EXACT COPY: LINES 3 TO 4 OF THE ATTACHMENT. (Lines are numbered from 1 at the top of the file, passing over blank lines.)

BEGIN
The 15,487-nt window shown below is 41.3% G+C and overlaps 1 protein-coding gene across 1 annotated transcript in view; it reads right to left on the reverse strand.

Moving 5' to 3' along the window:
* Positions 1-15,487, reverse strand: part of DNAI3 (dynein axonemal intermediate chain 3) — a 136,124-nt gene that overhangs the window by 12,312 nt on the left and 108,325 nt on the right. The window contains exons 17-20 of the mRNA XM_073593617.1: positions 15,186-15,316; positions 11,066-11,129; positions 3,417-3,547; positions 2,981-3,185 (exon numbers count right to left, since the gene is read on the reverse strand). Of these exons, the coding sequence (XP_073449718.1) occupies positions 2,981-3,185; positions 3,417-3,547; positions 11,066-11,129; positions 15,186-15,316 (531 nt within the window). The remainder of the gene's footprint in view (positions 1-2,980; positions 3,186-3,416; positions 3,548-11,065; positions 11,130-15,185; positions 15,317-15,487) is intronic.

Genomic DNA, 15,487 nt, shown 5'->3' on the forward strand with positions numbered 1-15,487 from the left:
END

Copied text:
* Positions 1-15,487, reverse strand: part of DNAI3 (dynein axonemal intermediate chain 3) — a 136,124-nt gene that overhangs the window by 12,312 nt on the left and 108,325 nt on the right. The window contains exons 17-20 of the mRNA XM_073593617.1: positions 15,186-15,316; positions 11,066-11,129; positions 3,417-3,547; positions 2,981-3,185 (exon numbers count right to left, since the gene is read on the reverse strand). Of these exons, the coding sequence (XP_073449718.1) occupies positions 2,981-3,185; positions 3,417-3,547; positions 11,066-11,129; positions 15,186-15,316 (531 nt within the window). The remainder of the gene's footprint in view (positions 1-2,980; positions 3,186-3,416; positions 3,548-11,065; positions 11,130-15,185; positions 15,317-15,487) is intronic.

Genomic DNA, 15,487 nt, shown 5'->3' on the forward strand with positions numbered 1-15,487 from the left: